A Cold World

February 1, 2011
By Mandy Calkins
Think about locations of coral reefs around the world, and the last place you might list is Norway. But northern Norway is precisely where the largest known cold-water coral reef lies.
A thicket of the coral species Lophelia pertusa observed at 1,640 feet in the Gulf of Mexico. Credit: NOAA/Department of Commerce. Image courtesy of Chuck Fisher, Penn State University, NOAA-OER.

Cold-water corals are just that − coral species found in cold, deep water throughout the globe, on continental
shelves, ocean banks and seamounts. Living at depths of more than 3,000 feet in temperatures of 39 to 55 degrees Farenheit, cold-water corals form small patches or thickets as well as larger reef structures.

At such depths, cold-water corals are missing one ingredient that is essential to their shallow-water relatives: sunlight. Corals of the familiar warm-water reefs depend on symbiotic algae, which use photosynthesis to provide nutrients for the corals. Cold-water corals fend for themselves through suspension feeding, catching tiny organisms and organic matter from the water. Many species that use this feeding technique have branching, treelike forms.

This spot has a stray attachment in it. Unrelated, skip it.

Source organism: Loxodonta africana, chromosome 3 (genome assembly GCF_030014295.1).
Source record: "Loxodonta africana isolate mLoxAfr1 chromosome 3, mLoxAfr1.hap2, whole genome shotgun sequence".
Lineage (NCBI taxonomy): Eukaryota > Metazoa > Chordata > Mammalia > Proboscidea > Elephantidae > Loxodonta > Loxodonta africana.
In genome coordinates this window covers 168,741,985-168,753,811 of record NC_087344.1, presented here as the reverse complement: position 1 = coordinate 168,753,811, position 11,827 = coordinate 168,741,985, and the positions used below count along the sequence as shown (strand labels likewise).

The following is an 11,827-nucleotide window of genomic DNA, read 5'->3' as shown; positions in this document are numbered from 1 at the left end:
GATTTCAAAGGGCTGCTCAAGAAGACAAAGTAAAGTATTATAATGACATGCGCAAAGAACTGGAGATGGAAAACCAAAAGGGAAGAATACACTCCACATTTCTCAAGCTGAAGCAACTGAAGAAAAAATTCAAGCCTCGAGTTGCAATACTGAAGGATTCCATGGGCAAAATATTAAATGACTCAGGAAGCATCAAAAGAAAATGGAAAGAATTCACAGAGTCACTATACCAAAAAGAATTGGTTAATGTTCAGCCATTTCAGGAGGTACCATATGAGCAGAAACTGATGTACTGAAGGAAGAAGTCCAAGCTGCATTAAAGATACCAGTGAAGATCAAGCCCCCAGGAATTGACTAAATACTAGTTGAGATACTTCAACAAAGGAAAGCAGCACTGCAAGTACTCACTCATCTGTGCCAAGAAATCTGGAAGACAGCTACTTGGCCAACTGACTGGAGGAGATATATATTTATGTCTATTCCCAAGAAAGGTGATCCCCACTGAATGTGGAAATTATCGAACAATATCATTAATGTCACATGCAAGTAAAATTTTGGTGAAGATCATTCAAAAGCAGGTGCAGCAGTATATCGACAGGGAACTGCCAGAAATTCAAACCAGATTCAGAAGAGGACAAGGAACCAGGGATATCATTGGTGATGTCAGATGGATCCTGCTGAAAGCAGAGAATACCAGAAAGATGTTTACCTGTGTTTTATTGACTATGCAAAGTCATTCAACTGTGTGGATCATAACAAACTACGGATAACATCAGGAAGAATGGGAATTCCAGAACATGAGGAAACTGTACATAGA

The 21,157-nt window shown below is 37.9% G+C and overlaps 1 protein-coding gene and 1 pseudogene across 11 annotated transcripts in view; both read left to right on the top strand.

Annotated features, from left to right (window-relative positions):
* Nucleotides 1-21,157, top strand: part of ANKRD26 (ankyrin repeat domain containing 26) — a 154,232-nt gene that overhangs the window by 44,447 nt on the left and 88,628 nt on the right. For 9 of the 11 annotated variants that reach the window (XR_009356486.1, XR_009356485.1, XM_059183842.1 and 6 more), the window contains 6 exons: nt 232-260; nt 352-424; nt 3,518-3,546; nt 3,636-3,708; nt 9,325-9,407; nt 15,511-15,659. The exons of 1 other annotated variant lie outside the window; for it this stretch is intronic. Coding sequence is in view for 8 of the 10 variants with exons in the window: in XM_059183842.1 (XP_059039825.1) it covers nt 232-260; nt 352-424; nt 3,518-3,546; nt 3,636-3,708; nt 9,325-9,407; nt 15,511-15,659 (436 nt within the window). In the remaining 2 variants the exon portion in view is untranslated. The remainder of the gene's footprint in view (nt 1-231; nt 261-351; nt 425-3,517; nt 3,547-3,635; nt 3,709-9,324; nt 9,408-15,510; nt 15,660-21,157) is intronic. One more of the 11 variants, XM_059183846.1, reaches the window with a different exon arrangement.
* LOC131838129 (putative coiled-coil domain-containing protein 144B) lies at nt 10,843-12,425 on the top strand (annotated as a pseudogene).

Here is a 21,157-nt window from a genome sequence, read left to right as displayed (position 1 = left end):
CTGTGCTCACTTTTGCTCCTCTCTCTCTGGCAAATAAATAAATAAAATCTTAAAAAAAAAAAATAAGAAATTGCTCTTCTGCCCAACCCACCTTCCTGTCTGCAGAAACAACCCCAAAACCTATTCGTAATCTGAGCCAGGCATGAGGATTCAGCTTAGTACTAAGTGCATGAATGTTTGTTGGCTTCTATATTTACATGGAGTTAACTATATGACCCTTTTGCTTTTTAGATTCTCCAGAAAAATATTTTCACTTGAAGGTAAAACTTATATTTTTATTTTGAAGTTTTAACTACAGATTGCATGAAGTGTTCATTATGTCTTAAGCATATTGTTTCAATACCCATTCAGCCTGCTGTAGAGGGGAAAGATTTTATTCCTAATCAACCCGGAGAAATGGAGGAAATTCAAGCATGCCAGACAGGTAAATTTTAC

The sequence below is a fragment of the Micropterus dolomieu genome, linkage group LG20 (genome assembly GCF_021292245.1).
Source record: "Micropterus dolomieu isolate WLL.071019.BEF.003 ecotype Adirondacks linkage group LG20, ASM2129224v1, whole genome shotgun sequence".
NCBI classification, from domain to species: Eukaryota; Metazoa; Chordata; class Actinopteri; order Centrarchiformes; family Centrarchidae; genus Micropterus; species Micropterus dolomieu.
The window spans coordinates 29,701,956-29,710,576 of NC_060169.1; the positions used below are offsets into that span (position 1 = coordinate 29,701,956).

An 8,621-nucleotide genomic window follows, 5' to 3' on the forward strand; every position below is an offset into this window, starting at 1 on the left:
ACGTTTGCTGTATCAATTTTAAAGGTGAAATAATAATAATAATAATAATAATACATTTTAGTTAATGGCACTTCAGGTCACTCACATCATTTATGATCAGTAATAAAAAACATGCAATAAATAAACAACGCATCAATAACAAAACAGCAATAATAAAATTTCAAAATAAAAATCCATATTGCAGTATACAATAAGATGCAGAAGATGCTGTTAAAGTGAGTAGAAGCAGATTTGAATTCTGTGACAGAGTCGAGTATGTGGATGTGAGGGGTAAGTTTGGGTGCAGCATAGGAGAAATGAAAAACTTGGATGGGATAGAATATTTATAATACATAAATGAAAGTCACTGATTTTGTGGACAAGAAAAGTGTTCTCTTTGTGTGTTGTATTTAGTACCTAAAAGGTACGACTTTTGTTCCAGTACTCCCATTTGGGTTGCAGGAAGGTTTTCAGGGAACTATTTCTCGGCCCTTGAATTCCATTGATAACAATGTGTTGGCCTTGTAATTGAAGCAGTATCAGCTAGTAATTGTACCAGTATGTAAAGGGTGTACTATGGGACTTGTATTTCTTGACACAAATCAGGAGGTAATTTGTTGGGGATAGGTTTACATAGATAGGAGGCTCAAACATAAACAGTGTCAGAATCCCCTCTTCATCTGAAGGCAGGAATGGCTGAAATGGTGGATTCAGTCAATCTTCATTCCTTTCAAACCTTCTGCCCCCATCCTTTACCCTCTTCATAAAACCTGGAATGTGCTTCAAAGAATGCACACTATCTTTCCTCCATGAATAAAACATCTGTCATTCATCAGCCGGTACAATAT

Because of their remote locations, cold-water corals historically have been a challenge to study. Thanks to modern advances, like manned submersibles and remotecontrolled underwater vehicles, scientists are gaining
knowledge about cold-water corals and their relationships with other marine species. Cold-water coral aggregations provide habitat for myriad creatures, including many commercially important food fish. This also puts the corals in harm’s way. Trawlers can damage coral communities when they drag their heavy fishing gear along the seafloor.

Scientists hope that by learning more about the role of cold-water corals in the marine ecosystem, they can make the case for protecting these fragile, fascinating habitats.